Elizabeth: Do you read that regularly?

Gene: No, I don’t read the Journal of Psychopharmacology. I read the Wall Street Journal, and that’s about it. The journalists like psychopharmacology came out of the report recently said that, coffee through these studies actually improves productivity and brainpower of employees. Actually, it make them more collaborative amongst each other, like team building or whatever. I mean the effects of caffeine, it’s like magic pixie dust or something. Apparently, it really does have this kind of an impact. So, when people are going to the coffee machine, it’s kind of a good thing.

So, I thought about this, because I do have some clients are like, “We pay all this money for coffee. Our employees usually yabber at the coffee pot.”

Elizabeth: How much can they possibly be spending on coffee?

Gene: Listen, if you’re a small business, you could be spending a couple hundred bucks a month on coffee.

Elizabeth: Hundred? What?

Gene: I don’t know. Do you have a coffee service that comes in and replaces the coffee, and services the machine?

Elizabeth: Why can’t you just have a regular coffee pot?

Gene: Nobody gets a coffee pot anymore, and most people get those Keurig machines.

Elizabeth: Oh, Keurig’s are terrible.

Gene: These are what’s popular that I see out there. Then they get serviced, and I don’t know, maybe it’s 50 bucks a month. I mean that’s 600 bucks a year. I mean it’s still, it adds up. So, a lot of times clients are like, “Should I charge my … put a little cup out there and ask people to put in fifty cents every time they get a cup?” Don’t do that.

Elizabeth: That’s really cheap.

Gene: Don’t charge your employees for coffee. Suck it up. Don’t charge your employees for coffee. Okay? Don’t ask them for twenty five cents, or fifty cents. For the few hundred bucks a year that it costs you, not only is it a nice perk for your employees to go, they take a break and go there or whatever. But, it’s been proven scientifically, that it does improve their productivity, does improve the collaboration skills, makes them act better as a team. It really does have benefits for your business, that we’re not even quantifying right now. So, keep bringing the coffee.

Elizabeth: Okay. I want to jump in with a story. I’ve told this on the podcast before, so I think I’ve told it like twice. But, I still think about this is such a great perk that was really cheap, at a company that I worked at. It was called About.com, was a tech startup. Every Thursday, it was Bagel Thursday. They would bring in bagels, cream cheese, butter, and we would talk about Bagel Thursday all week. What would happen is, everyone would, it was New York and it was a tech startup, so everyone would stroll in at like 9:30 in the morning, and we would immediately all go get our bagels. We would all stand around and chat and eat our bagels. Yeah, we talked about personal stuff, but so many times we were talking about work things. We would be like, “Oh, you’re working on that. I didn’t know you were working, I’m working on that too.”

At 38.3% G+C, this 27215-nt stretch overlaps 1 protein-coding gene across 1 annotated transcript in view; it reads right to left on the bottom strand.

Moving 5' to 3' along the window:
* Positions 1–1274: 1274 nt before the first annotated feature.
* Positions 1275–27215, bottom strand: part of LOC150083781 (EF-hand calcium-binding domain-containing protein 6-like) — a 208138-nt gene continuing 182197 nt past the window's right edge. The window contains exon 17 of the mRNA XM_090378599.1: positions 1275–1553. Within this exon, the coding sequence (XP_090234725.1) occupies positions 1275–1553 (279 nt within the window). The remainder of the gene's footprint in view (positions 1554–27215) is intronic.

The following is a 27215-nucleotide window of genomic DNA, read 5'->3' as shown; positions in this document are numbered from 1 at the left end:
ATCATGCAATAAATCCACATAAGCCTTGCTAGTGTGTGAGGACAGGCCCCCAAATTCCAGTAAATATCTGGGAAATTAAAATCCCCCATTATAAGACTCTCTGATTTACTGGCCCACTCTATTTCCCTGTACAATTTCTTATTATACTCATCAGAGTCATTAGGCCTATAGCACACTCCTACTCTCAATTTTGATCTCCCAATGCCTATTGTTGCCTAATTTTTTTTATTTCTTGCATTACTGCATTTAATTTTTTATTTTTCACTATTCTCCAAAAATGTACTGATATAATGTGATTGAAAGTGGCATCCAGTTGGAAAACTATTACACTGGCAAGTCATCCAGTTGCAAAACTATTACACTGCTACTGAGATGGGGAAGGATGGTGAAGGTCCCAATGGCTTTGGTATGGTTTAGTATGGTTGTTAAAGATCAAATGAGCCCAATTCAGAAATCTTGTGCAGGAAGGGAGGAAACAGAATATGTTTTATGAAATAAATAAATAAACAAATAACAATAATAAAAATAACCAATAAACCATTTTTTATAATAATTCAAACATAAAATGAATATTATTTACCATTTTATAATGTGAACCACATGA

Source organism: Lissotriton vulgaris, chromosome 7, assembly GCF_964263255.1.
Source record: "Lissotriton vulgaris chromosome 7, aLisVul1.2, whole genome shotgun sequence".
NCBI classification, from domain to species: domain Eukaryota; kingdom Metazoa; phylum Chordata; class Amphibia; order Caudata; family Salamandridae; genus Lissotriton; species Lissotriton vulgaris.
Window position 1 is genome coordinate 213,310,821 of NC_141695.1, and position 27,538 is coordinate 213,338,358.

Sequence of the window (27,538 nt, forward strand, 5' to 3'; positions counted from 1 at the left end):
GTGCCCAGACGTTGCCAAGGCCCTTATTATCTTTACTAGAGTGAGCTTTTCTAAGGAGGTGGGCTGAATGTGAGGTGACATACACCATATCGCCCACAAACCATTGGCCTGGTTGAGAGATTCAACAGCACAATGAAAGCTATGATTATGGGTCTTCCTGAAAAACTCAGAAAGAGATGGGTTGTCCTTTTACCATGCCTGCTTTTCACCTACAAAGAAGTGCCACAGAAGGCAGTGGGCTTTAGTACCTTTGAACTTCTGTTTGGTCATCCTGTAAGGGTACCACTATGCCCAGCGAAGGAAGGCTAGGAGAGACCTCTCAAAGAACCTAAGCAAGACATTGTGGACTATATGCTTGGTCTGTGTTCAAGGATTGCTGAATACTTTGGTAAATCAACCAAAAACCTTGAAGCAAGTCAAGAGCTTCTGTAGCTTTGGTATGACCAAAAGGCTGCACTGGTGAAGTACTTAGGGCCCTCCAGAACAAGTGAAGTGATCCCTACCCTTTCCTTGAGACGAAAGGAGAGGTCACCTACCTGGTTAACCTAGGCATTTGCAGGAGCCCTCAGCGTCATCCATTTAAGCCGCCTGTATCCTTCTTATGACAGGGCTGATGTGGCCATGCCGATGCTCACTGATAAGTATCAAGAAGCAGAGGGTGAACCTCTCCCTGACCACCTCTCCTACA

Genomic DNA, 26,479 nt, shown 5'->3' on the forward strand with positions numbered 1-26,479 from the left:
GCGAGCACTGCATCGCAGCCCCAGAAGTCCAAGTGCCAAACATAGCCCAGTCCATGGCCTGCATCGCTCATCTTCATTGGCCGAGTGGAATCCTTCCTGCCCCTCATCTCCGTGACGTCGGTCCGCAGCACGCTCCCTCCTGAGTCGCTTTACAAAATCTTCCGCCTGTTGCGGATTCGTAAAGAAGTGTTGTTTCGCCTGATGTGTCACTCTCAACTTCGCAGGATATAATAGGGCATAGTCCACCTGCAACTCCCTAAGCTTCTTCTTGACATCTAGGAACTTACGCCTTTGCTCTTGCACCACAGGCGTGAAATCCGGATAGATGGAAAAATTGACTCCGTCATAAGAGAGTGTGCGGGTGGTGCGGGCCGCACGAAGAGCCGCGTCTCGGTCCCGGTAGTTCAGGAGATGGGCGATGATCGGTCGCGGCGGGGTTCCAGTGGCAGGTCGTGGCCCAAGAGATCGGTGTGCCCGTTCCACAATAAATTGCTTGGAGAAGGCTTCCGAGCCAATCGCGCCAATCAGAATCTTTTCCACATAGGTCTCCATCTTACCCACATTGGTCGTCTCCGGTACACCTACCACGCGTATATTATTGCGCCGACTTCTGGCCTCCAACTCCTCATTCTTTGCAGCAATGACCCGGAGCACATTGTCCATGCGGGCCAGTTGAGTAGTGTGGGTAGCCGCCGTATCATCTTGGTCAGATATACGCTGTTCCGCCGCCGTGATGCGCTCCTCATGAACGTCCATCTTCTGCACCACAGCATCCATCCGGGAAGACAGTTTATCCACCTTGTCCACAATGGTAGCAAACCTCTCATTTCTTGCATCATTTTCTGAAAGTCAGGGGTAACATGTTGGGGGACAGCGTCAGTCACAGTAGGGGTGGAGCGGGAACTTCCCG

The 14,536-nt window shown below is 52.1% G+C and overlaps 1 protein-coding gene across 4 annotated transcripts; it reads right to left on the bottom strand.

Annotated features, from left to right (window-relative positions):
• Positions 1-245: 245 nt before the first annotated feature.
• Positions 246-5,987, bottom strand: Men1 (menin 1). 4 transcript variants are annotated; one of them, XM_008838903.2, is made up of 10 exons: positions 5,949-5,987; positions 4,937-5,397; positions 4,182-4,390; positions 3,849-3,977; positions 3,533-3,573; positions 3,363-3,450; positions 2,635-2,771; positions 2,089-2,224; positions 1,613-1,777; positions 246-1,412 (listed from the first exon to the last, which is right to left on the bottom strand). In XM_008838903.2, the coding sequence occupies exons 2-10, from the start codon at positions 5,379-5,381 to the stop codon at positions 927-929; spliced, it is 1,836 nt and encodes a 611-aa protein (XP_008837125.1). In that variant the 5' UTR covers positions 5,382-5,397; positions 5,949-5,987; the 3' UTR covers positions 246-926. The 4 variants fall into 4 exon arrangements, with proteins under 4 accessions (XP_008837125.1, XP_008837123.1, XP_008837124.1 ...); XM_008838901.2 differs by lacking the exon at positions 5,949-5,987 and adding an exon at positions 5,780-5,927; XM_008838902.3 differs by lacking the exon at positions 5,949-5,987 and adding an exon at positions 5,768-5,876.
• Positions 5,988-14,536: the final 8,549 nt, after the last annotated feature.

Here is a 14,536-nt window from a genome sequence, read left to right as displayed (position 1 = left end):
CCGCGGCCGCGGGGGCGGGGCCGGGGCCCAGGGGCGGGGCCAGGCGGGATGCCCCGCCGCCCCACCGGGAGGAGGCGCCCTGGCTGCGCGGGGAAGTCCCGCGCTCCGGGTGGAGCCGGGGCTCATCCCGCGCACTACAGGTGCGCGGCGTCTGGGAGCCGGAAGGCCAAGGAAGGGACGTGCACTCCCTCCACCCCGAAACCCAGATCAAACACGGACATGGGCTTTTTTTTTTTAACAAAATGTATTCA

Gene: That kind of stuff matters and it counts, I agree.

Elizabeth: It’s so … The cost for coffee, I think the productivity that it gets you, and the collaboration it could get you. If you see two employees talking over coffee, they’re probably talking about their work. Not all the time.

Gene: Unless, it’s you or your workmates.

Elizabeth: Me and Sandy get coffee every morning.

Gene: How to get more miles on your next plane trip?

Elizabeth: On American Airlines. Yeah. So, yes. So, I love coffee. I think that-

Gene: Keep paying for. It improves productivity, and collaboration.

Elizabeth: It makes you look a little cheap, if you’re charging employees for coffee. But, Keurig, that is really expensive though. So, I understand why people would want to help footing the bill for that, but I don’t know. Look into a regular coffee pot.

Gene: Before I let you guys go, I gave you my word of the day, the TV show to watch on Netflix, Fortitude. Gotta watch Fortitude.

Elizabeth: What’s it about?

Gene: Oh, it’s about this town called Fortitude, and it’s up by the Arctic Circle. I think, it’s a Danish or a Norwegian town, and it’s a small mining town. Few hundred people live in there, and a murder happens. Who committed the murder?

Elizabeth: A polar bear?

Gene: Oh, we don’t know yet. Could be. Or, it could be another human being. It’s a murder mystery that takes place there. And it’s really, really good.

Elizabeth: Cool.

Gene: Season one’s very, very good.

Elizabeth: And I have a book recommendation, because we used to give book recommendations too.

Gene: Maybe next time.

Elizabeth: You want me to keep it for next time?

Gene: No, I can give you a book recommendation next time. What’s yours?

Elizabeth: Actually, let’s hold that. Next episode, we’re both gonna give a book recommendation. Then we’ll see who makes the better recommendation, because everything’s a contest here. Thanks for joining us on this episode of the Small Biz Ahead podcast.